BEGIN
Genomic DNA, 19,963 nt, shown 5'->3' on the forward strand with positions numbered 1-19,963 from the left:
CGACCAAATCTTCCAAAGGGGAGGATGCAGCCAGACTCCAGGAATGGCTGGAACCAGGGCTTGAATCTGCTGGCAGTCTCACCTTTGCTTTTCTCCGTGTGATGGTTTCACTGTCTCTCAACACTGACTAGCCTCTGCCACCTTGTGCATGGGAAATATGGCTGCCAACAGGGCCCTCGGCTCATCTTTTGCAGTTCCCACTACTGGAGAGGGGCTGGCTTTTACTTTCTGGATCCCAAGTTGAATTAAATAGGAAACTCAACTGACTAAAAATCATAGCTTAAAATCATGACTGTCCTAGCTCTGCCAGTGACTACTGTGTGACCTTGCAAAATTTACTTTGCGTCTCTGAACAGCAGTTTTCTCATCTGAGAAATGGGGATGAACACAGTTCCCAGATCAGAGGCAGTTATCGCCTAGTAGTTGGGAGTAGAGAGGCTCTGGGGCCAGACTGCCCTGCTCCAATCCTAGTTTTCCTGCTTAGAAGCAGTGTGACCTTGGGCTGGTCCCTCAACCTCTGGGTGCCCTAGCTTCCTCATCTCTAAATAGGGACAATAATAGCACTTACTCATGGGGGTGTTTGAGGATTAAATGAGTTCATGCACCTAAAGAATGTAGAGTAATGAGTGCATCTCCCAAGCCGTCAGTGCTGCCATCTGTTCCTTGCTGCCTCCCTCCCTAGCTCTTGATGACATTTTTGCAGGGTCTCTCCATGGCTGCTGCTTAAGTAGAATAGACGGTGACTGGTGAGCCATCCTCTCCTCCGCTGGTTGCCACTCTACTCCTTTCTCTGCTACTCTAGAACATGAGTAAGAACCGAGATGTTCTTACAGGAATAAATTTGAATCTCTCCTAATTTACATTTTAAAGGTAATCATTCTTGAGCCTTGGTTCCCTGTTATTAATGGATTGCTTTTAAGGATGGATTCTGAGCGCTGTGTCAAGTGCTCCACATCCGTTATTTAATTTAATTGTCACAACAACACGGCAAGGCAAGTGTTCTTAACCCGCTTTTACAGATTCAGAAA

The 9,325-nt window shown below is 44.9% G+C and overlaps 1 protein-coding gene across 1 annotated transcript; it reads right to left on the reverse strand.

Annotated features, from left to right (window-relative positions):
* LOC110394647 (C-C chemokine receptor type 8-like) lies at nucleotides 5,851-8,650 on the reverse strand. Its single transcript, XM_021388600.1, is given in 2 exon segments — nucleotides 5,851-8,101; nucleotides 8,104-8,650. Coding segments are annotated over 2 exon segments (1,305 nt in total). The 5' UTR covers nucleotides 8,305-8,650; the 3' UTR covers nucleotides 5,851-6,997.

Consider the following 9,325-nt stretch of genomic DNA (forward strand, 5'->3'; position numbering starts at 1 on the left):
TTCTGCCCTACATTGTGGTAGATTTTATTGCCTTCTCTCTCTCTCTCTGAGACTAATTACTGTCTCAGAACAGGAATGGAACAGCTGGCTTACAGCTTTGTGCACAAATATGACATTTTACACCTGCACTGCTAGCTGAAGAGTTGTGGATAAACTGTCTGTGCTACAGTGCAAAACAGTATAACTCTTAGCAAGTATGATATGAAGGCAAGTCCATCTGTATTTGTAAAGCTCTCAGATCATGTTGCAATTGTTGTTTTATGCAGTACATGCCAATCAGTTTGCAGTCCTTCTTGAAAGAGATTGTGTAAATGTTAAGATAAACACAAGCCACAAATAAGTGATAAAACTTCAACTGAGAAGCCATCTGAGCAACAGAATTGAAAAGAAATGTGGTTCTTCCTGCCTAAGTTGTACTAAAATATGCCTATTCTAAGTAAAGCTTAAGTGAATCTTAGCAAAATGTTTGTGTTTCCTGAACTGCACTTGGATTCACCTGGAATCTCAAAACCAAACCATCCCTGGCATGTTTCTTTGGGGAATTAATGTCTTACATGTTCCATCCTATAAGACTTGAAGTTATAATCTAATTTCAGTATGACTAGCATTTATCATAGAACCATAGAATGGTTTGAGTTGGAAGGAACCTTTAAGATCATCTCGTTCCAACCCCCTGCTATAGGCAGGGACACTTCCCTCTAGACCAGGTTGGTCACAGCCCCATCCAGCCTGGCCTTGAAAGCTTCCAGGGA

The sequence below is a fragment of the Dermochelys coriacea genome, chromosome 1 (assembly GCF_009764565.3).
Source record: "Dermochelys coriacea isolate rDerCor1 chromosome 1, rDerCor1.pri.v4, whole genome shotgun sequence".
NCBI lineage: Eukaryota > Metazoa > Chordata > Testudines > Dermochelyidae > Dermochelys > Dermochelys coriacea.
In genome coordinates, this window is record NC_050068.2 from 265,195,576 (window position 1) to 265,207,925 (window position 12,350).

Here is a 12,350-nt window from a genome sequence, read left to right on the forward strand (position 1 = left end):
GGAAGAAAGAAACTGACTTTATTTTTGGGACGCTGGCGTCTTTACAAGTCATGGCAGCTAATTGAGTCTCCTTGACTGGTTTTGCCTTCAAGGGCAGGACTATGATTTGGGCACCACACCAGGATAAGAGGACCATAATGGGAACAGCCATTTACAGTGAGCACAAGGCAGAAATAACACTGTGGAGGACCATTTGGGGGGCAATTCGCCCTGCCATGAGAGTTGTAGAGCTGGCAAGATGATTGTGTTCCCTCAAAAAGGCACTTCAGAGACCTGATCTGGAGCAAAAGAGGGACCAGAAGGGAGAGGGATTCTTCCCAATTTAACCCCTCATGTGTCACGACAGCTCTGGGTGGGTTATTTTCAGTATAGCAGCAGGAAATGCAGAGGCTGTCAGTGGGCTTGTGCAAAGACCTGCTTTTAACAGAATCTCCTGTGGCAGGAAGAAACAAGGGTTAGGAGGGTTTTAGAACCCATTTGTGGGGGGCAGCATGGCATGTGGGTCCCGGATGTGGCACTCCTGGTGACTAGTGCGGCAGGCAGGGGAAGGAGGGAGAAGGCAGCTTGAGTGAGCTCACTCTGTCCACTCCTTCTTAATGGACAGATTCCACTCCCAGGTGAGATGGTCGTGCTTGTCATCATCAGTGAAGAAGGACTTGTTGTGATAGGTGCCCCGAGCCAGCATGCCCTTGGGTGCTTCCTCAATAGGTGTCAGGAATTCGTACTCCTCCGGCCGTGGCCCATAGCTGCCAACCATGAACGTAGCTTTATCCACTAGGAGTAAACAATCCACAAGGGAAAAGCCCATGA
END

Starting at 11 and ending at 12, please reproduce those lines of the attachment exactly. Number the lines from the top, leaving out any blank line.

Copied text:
In genome coordinates, this window is record NC_050068.2 from 265,195,576 (window position 1) to 265,207,925 (window position 12,350).

Here is a 12,350-nt window from a genome sequence, read left to right on the forward strand (position 1 = left end):